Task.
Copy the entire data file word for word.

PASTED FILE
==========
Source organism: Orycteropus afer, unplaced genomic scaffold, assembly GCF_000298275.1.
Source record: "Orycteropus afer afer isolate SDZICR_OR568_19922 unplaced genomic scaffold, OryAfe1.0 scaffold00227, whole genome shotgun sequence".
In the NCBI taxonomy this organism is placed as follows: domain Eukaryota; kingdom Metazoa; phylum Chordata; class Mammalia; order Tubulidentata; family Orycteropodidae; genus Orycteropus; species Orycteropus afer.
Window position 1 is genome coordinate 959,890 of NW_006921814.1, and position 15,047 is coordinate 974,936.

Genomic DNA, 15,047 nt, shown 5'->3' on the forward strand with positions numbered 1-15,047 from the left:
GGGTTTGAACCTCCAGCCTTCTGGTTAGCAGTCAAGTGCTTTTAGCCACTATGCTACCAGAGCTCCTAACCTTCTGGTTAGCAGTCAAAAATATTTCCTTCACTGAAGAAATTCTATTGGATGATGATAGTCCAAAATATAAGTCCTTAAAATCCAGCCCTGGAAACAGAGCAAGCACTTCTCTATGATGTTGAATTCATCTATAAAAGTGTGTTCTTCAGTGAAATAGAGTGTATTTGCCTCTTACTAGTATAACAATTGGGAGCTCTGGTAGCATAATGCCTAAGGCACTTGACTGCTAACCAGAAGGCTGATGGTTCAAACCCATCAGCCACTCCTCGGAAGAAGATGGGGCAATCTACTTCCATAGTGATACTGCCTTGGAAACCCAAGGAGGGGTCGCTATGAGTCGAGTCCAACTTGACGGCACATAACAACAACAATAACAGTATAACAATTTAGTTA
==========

Source organism: Orycteropus afer, unplaced genomic scaffold, assembly GCF_000298275.1.
Source record: "Orycteropus afer afer isolate SDZICR_OR568_19922 unplaced genomic scaffold, OryAfe1.0 scaffold00227, whole genome shotgun sequence".
In the NCBI taxonomy this organism is placed as follows: domain Eukaryota; kingdom Metazoa; phylum Chordata; class Mammalia; order Tubulidentata; family Orycteropodidae; genus Orycteropus; species Orycteropus afer.
Window position 1 is genome coordinate 959,890 of NW_006921814.1, and position 15,047 is coordinate 974,936.

Genomic DNA, 15,047 nt, shown 5'->3' on the forward strand with positions numbered 1-15,047 from the left:
GGGTTTGAACCTCCAGCCTTCTGGTTAGCAGTCAAGTGCTTTTAGCCACTATGCTACCAGAGCTCCTAACCTTCTGGTTAGCAGTCAAAAATATTTCCTTCACTGAAGAAATTCTATTGGATGATGATAGTCCAAAATATAAGTCCTTAAAATCCAGCCCTGGAAACAGAGCAAGCACTTCTCTATGATGTTGAATTCATCTATAAAAGTGTGTTCTTCAGTGAAATAGAGTGTATTTGCCTCTTACTAGTATAACAATTGGGAGCTCTGGTAGCATAATGCCTAAGGCACTTGACTGCTAACCAGAAGGCTGATGGTTCAAACCCATCAGCCACTCCTCGGAAGAAGATGGGGCAATCTACTTCCATAGTGATACTGCCTTGGAAACCCAAGGAGGGGTCGCTATGAGTCGAGTCCAACTTGACGGCACATAACAACAACAATAACAGTATAACAATTTAGTTA